“That really was the decision maker for us – we simply can’t find people to do it anymore.”

Most of the additions were done during COVID: “Production of kale, meatballs, arancini and other menu items are the things we’ve turned to equipment to help us. That first year of COVID our take-out sales absolutely exploded. We had the rare challenge of being really busy during that first year. Staffing also was really challenging – for example, we didn’t know if it was safe to bring in new people. But also we had to scale up to meet the demand. That led to us looking outside the normal process.”

Automation has helped with efficiency and product consistency, something especially noticeable in their Banff location where doughs are delivered from the central commissary in Calgary. 

“If we’d had to make it in the restaurant on site, it would have been difficult,” Black said. As it is, he reports customer say it tastes “just like in Calgary.”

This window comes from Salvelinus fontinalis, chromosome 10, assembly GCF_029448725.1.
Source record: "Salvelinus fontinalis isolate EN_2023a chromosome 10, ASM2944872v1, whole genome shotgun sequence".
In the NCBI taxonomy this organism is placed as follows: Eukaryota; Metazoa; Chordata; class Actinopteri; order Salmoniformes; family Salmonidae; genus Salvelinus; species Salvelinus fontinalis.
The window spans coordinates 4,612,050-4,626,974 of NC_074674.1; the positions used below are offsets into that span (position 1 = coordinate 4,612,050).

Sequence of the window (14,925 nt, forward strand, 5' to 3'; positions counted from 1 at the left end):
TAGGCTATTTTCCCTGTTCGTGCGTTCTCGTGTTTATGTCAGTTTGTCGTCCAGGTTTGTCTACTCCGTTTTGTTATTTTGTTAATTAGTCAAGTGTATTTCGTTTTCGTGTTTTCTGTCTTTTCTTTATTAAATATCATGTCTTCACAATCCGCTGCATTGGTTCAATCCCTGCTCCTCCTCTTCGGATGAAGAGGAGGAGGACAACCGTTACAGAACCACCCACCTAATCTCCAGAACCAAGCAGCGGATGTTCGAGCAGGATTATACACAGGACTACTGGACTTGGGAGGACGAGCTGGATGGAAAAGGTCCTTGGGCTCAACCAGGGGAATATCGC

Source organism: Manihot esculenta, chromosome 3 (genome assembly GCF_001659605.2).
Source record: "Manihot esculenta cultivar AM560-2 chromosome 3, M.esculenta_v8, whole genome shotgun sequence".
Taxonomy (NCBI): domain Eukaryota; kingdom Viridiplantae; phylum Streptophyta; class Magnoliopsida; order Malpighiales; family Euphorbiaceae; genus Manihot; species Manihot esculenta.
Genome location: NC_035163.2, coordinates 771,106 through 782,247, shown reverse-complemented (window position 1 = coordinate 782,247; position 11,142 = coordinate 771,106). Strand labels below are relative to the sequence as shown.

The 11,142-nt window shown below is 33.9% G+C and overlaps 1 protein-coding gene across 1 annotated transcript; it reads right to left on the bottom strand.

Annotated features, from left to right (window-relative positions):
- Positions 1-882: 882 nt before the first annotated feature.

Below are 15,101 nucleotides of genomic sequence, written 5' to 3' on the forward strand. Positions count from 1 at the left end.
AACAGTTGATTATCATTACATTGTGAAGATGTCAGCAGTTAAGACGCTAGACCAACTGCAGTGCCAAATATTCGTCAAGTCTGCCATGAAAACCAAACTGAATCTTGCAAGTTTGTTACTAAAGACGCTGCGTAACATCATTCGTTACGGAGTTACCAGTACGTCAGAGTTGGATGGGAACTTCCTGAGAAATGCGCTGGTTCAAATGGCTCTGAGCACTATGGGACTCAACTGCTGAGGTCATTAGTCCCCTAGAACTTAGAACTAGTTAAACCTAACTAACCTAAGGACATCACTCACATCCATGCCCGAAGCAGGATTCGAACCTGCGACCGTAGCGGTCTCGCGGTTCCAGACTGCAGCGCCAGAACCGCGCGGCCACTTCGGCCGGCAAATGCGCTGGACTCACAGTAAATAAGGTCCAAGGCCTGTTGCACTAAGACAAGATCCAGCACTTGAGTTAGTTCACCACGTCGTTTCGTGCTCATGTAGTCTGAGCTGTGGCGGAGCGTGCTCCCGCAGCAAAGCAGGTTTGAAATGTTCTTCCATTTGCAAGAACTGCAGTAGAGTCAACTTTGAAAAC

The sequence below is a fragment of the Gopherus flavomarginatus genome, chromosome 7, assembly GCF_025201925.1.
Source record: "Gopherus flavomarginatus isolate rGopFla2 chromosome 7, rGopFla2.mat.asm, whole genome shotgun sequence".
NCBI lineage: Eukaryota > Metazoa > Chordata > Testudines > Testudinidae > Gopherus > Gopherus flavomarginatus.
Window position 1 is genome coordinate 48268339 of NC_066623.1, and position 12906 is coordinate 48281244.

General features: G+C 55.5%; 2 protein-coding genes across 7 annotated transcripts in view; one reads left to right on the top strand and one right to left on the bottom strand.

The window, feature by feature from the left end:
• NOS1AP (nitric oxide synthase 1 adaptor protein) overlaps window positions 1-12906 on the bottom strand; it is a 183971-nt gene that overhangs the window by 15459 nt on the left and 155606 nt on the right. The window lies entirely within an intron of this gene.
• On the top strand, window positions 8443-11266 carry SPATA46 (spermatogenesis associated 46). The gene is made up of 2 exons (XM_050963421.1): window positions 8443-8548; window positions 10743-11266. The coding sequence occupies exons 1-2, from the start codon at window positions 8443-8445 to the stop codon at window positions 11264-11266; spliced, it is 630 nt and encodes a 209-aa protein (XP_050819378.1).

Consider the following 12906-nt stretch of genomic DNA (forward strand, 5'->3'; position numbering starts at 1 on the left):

Staff were quite excited about the new equipment. Said Black: “Those are very monotonous jobs. They were being done well but it’s freed up the kitchen staff to learn other areas of the kitchen. That time in prep can now be done so quickly that they can learn butchery and other skills.”

Burns agreed. “They love it. Many of the staff have seen some pretty crazy changes in last five years. We keep trying to push ourselves and offer a better product. There are shorter shifts but there is lots of work to do elsewhere.”